According to Rodríguez, López Estrada, who does not belong to CACIF, agreed to throw the sinking president a lifejacket in exchange for exclusive access to the 4G market for which his competitors, including Carlos Slim’s América Móvil and Spanish giant Telefónica, are vying.
Following the resignation of seven of Pérez Molina’s Cabinet ministers last week – a total of 14 Cabinet members have resigned so far – the president appointed Acisclo Valladares Urruela, who until a week ago was Tigo’s CEO, as director of the National Program for Competitiveness. He also appointed Ricardo Sagastume, the former president of the telecommunications chamber – whose only member is Tigo – as economy minister.
Pérez Molina’s relationship with López Estrada, Rodríguez notes, dates back to 2010 when he obtained crucial support from the Lider and Patriot parties to block the creation of a new tax on telecommunications.
López Estrada “is the most powerful actor that could have supported [Pérez Molina] at the moment,” Rodríguez told The Tico Times. “That’s why [Pérez Molina] refuses to step down and is being so confrontational.”
These revelations have led to angry reactions by protesters, with many calling for a boycott of Tigo products.
Roberto Wagner, an international relations professor at the Francisco Marroquín University in Guatemala City, believes that no matter how powerful López Estrada may be, his support on its own will not be enough to allow the president to remain in office until his successor is inaugurated in January 2016.
“I think the situation is unsustainable. Five months is a long time to remain in power,” Wagner told The Tico Times. Wagner believes a decisive factor that will determine Pérez Molina’s future will be his ability to negotiate with leading opposition candidates, such as Manuel Baldizón of the Lider party. It is Pérez Molina’s successor, Wagner noted, who will have the power to prosecute the current president on corruption charges.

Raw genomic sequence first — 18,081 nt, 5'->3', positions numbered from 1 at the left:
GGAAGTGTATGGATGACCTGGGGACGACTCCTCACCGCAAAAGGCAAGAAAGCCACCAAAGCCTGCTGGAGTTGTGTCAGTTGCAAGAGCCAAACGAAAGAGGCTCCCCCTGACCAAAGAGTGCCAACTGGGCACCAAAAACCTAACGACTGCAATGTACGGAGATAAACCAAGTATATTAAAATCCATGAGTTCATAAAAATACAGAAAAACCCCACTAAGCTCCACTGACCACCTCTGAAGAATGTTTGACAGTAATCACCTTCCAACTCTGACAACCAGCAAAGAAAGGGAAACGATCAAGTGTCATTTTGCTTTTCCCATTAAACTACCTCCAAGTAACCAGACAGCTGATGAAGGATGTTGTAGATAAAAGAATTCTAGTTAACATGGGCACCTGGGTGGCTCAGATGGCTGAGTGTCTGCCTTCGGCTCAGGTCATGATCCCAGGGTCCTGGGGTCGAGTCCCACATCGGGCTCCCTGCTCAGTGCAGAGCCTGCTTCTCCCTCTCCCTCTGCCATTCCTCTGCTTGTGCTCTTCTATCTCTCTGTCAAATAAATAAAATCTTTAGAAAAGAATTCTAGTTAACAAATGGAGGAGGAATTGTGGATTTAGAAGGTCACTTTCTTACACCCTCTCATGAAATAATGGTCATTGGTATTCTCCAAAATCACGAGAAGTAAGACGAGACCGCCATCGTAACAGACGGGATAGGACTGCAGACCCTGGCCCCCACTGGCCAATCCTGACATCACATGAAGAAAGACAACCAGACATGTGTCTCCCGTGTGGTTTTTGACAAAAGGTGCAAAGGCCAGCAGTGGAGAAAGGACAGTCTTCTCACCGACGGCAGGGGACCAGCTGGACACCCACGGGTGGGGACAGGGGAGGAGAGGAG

Bipolar US policy?
Another key factor that could explain President Pérez Molina’s determination to weather out the political storm is the U.S. Embassy’s alleged reluctance to see him removed over fears that it could destabilize the country and jeopardize U.S. business interests.
On Aug. 26, The New York Times ran an editorial arguing that Pérez Molina is “delaying the inevitable” and should step down, which shows the U.S. is keeping a watchful eye on Guatemala’s political crisis.
The United States is one of the main donor countries supporting CICIG, which uncovered the La Línea scandal and a separate money laundering operation involving the country’s main opposition party, Lider. The U.S. government also exerted considerable pressure on the Pérez Molina administration to renew CICIG’s mandate last April.
Rumors that the U.S. intends to request the extradition of former Vice President Roxana Baldetti, who was charged with corruption for her involvement in La Línea, have intensified in recent weeks.
U.S. Ambassador Todd Robinson has been supportive of Guatemala’s anti-corruption protests. However, he also has been perceived as supportive of allowing Pérez Molina to remain in office.
“Unfortunately, with its lack of clarity, the U.S. has sent contradictory messages to Guatemalan society as well as the international community,” political analyst Christhians Castillo told The Tico Times.
Those apparent contradictions have outraged protesters. On July 6, Robinson was pushed and booed by angry protesters when he attempted to join a demonstration outside the Guatemalan Congress. During a demonstration on Aug. 15, protesters set fire to a U.S. flag with the message “Todd go home” written in black spray paint.
“The U.S. is upholding its own interests – the war on drugs and stemming the tide of Central American migrants to the U.S.,” Wagner said. “On the other hand, the U.S. has always been terrified of revolutions. When you look at the region as a whole, Honduras is also suffering a huge political crisis, and El Salvador faces a huge security crisis, so there’s a risk that Central America’s Northern Triangle could spiral out of control.”